Three Purpose-Driven Principles of High Performance Nutrition

Before the twentieth-century people imagined the nutrition of the future would be dominated by meal substitution pills to increase efficiency, leaving people with more time to focus on seemingly more productive aspects of work and life. The fallacy of this prediction ignores the fact that people are not merely digestive tubes. When it comes to anything in life it's important to start by asking yourself this question: what's the purpose?

So, what's the purpose of eating? To meet nutrient demands? Satisfy taste buds? Quench hunger? Knowing your purpose is essential because it's the main factor driving your decision-making.

A person can eat to satisfy hunger, for pleasure or for nourishment. If you only eat to satisfy your hunger you'll consume anything, the cheaper and more filling the better. If you eat purely for pleasure you'll choose whatever stimulates the taste buds the most, overconsuming salt, sugar, and fat. And if you solely consume foods for their nutritive qualities you'll tend to be a restrictive, perhaps even a boring and overbearing person who doesn't particularly enjoy food.

For us, food is more than nutritional substance. The act of eating is a complex multi-dimensional experience that should nourish the physical, emotional, mental, and more subtle aspects of our humanity. When we nourish all aspects of ourselves through food, a nutritional system becomes intelligent and can even be a source of self-knowledge. By paying attention to our eating habits we gain the perspective necessary to learn what foods enrichen our experience and extend our life expectancy. A true high-performance nutritional system should strive to satisfy hunger, experience pleasure, and nourish the body with nutrients.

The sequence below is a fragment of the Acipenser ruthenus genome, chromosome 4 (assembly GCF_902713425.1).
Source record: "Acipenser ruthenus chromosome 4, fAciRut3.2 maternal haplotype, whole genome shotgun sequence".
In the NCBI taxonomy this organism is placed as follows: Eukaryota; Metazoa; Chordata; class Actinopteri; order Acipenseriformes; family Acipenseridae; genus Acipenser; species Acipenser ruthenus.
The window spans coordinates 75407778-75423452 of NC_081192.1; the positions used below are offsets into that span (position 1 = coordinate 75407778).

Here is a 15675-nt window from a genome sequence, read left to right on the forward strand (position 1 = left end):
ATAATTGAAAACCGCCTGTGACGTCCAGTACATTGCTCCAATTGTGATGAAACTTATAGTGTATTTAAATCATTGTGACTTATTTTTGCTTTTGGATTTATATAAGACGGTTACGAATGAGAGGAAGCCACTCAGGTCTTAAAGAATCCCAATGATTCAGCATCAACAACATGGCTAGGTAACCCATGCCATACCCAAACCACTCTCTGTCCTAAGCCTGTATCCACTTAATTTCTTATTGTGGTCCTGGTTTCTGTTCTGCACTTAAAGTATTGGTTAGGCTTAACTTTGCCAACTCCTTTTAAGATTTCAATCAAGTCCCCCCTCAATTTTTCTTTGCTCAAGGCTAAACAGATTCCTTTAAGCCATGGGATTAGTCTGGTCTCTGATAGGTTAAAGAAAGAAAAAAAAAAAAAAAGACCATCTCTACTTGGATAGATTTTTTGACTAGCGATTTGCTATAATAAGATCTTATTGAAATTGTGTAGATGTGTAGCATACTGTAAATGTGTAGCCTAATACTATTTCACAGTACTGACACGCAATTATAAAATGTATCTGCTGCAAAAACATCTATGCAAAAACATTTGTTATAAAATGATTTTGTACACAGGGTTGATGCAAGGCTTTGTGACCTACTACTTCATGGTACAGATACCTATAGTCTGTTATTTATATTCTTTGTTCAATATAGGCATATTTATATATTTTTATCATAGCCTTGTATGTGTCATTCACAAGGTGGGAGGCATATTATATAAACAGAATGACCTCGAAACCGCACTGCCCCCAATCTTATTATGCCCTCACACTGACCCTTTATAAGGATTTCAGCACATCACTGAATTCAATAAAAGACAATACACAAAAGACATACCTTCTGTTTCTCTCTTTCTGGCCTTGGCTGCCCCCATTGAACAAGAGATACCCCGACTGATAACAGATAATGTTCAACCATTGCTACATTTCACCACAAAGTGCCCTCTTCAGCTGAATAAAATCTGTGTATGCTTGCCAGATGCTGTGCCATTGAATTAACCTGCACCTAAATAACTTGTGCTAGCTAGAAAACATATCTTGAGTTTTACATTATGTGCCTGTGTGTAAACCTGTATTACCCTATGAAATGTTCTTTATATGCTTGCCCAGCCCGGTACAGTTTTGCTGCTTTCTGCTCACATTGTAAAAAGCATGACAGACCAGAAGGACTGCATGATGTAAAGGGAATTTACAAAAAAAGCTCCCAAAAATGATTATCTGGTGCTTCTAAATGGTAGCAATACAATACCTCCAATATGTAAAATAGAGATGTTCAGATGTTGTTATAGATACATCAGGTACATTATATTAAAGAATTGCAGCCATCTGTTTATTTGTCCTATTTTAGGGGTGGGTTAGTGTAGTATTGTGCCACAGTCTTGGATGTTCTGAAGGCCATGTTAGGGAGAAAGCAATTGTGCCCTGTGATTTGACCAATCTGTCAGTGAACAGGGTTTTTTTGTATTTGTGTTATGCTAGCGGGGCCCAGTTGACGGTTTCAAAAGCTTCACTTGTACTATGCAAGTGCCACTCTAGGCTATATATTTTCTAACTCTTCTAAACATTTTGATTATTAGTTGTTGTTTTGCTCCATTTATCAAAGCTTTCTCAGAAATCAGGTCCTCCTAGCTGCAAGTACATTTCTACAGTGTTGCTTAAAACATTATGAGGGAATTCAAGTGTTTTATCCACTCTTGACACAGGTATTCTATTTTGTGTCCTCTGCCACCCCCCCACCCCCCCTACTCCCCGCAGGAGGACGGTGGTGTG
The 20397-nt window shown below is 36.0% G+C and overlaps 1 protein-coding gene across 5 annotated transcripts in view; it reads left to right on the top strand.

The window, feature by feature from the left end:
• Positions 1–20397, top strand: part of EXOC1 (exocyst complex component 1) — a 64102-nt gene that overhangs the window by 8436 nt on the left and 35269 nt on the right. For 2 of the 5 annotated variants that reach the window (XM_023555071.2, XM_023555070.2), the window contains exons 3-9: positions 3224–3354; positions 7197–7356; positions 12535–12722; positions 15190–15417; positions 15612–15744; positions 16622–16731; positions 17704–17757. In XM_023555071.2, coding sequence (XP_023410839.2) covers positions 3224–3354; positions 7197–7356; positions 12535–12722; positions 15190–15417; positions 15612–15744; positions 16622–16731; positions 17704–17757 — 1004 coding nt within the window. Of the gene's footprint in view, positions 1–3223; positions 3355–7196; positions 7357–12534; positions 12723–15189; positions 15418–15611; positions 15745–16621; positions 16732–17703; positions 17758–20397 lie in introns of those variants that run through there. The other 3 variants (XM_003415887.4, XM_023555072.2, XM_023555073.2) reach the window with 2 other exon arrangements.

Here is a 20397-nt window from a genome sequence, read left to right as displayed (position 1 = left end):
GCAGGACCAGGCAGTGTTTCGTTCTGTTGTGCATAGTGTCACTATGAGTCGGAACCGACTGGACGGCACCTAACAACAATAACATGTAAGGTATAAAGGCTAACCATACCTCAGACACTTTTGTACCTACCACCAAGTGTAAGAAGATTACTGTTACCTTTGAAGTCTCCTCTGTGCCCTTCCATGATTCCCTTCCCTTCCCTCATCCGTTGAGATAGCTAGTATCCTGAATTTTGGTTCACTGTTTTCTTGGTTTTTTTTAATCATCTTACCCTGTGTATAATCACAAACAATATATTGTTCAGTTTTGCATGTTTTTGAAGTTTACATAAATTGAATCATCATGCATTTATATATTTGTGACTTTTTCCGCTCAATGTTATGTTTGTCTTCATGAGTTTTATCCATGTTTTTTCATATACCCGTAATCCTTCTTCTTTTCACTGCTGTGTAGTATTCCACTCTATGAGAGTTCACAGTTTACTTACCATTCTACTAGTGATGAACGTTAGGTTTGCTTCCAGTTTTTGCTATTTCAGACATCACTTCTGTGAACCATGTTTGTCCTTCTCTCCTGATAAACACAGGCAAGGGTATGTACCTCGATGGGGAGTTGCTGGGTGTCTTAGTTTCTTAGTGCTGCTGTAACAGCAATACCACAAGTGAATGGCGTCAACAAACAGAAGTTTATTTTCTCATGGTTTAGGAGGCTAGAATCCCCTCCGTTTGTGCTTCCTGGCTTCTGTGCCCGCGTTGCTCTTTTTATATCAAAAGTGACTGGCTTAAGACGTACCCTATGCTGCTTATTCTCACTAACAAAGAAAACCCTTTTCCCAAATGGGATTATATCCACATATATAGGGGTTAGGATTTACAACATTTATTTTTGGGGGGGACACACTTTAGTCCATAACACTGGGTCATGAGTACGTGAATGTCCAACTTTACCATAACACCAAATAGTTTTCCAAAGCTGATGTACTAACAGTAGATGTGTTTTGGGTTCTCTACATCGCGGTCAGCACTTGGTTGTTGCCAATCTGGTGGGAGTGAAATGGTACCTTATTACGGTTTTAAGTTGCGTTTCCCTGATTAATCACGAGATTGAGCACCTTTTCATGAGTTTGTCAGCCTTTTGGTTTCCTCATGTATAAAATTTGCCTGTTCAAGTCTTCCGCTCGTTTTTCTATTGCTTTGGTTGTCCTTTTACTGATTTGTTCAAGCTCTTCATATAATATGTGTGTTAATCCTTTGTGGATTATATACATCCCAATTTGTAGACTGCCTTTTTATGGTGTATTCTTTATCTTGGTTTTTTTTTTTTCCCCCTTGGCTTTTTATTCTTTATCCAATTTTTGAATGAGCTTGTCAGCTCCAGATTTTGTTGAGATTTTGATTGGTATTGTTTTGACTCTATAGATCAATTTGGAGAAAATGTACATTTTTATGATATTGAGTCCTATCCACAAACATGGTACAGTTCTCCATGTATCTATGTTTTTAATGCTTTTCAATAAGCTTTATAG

Imagine simultaneously satisfying hunger, experiencing pleasure and nourishing the body. Without a doubt, this (re)evolutionary approach will enrichen your life physiologically, emotionally, mentally and intuitively! Don't let this wisdom slip through your fingers, go out with friends and family (which is a big part of the pleasure factor) and see if you can get all three in a single meal. Then write to tell me how you did.